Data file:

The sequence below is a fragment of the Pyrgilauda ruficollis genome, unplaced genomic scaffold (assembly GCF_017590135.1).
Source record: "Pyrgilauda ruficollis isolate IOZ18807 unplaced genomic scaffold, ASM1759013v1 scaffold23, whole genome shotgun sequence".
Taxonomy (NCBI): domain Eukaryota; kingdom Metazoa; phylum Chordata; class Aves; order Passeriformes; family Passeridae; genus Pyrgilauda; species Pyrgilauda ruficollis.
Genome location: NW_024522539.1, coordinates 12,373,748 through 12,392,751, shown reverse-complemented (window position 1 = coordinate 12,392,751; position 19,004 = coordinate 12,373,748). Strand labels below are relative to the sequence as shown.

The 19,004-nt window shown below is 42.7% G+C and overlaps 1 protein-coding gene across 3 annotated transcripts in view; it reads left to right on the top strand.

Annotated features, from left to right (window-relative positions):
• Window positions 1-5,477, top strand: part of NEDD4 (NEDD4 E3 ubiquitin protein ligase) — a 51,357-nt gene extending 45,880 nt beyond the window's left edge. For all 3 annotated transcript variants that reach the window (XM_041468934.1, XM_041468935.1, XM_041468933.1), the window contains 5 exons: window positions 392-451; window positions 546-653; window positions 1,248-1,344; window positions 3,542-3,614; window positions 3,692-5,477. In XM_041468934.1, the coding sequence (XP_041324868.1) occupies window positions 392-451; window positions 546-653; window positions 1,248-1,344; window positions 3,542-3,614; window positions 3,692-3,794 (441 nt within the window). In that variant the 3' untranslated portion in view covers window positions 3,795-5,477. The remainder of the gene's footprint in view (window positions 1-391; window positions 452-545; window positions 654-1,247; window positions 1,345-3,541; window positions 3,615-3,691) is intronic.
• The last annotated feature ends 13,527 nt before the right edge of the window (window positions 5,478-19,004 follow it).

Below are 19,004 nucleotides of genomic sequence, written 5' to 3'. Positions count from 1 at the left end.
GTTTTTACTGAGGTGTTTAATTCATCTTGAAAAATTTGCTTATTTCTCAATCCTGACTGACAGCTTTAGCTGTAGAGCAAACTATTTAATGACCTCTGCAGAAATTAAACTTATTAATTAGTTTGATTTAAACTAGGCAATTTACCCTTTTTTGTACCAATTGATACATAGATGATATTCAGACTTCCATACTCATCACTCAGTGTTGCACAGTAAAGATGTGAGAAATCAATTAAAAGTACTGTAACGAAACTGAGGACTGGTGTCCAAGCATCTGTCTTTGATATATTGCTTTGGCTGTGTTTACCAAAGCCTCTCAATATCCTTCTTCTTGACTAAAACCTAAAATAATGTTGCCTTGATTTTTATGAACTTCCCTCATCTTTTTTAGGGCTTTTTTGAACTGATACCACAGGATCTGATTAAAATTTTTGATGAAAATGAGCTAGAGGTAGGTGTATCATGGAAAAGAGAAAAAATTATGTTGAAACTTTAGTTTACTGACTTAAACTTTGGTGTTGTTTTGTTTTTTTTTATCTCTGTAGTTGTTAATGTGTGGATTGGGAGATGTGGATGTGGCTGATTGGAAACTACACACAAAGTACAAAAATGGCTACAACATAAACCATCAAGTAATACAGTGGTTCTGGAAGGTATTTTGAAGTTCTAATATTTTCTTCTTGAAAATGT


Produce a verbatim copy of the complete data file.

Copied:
The sequence below is a fragment of the Pyrgilauda ruficollis genome, unplaced genomic scaffold (assembly GCF_017590135.1).
Source record: "Pyrgilauda ruficollis isolate IOZ18807 unplaced genomic scaffold, ASM1759013v1 scaffold23, whole genome shotgun sequence".
Taxonomy (NCBI): domain Eukaryota; kingdom Metazoa; phylum Chordata; class Aves; order Passeriformes; family Passeridae; genus Pyrgilauda; species Pyrgilauda ruficollis.
Genome location: NW_024522539.1, coordinates 12,373,748 through 12,392,751, shown reverse-complemented (window position 1 = coordinate 12,392,751; position 19,004 = coordinate 12,373,748). Strand labels below are relative to the sequence as shown.

The 19,004-nt window shown below is 42.7% G+C and overlaps 1 protein-coding gene across 3 annotated transcripts in view; it reads left to right on the top strand.

Annotated features, from left to right (window-relative positions):
• Window positions 1-5,477, top strand: part of NEDD4 (NEDD4 E3 ubiquitin protein ligase) — a 51,357-nt gene extending 45,880 nt beyond the window's left edge. For all 3 annotated transcript variants that reach the window (XM_041468934.1, XM_041468935.1, XM_041468933.1), the window contains 5 exons: window positions 392-451; window positions 546-653; window positions 1,248-1,344; window positions 3,542-3,614; window positions 3,692-5,477. In XM_041468934.1, the coding sequence (XP_041324868.1) occupies window positions 392-451; window positions 546-653; window positions 1,248-1,344; window positions 3,542-3,614; window positions 3,692-3,794 (441 nt within the window). In that variant the 3' untranslated portion in view covers window positions 3,795-5,477. The remainder of the gene's footprint in view (window positions 1-391; window positions 452-545; window positions 654-1,247; window positions 1,345-3,541; window positions 3,615-3,691) is intronic.
• The last annotated feature ends 13,527 nt before the right edge of the window (window positions 5,478-19,004 follow it).

Below are 19,004 nucleotides of genomic sequence, written 5' to 3'. Positions count from 1 at the left end.
GTTTTTACTGAGGTGTTTAATTCATCTTGAAAAATTTGCTTATTTCTCAATCCTGACTGACAGCTTTAGCTGTAGAGCAAACTATTTAATGACCTCTGCAGAAATTAAACTTATTAATTAGTTTGATTTAAACTAGGCAATTTACCCTTTTTTGTACCAATTGATACATAGATGATATTCAGACTTCCATACTCATCACTCAGTGTTGCACAGTAAAGATGTGAGAAATCAATTAAAAGTACTGTAACGAAACTGAGGACTGGTGTCCAAGCATCTGTCTTTGATATATTGCTTTGGCTGTGTTTACCAAAGCCTCTCAATATCCTTCTTCTTGACTAAAACCTAAAATAATGTTGCCTTGATTTTTATGAACTTCCCTCATCTTTTTTAGGGCTTTTTTGAACTGATACCACAGGATCTGATTAAAATTTTTGATGAAAATGAGCTAGAGGTAGGTGTATCATGGAAAAGAGAAAAAATTATGTTGAAACTTTAGTTTACTGACTTAAACTTTGGTGTTGTTTTGTTTTTTTTTATCTCTGTAGTTGTTAATGTGTGGATTGGGAGATGTGGATGTGGCTGATTGGAAACTACACACAAAGTACAAAAATGGCTACAACATAAACCATCAAGTAATACAGTGGTTCTGGAAGGTATTTTGAAGTTCTAATATTTTCTTCTTGAAAATGT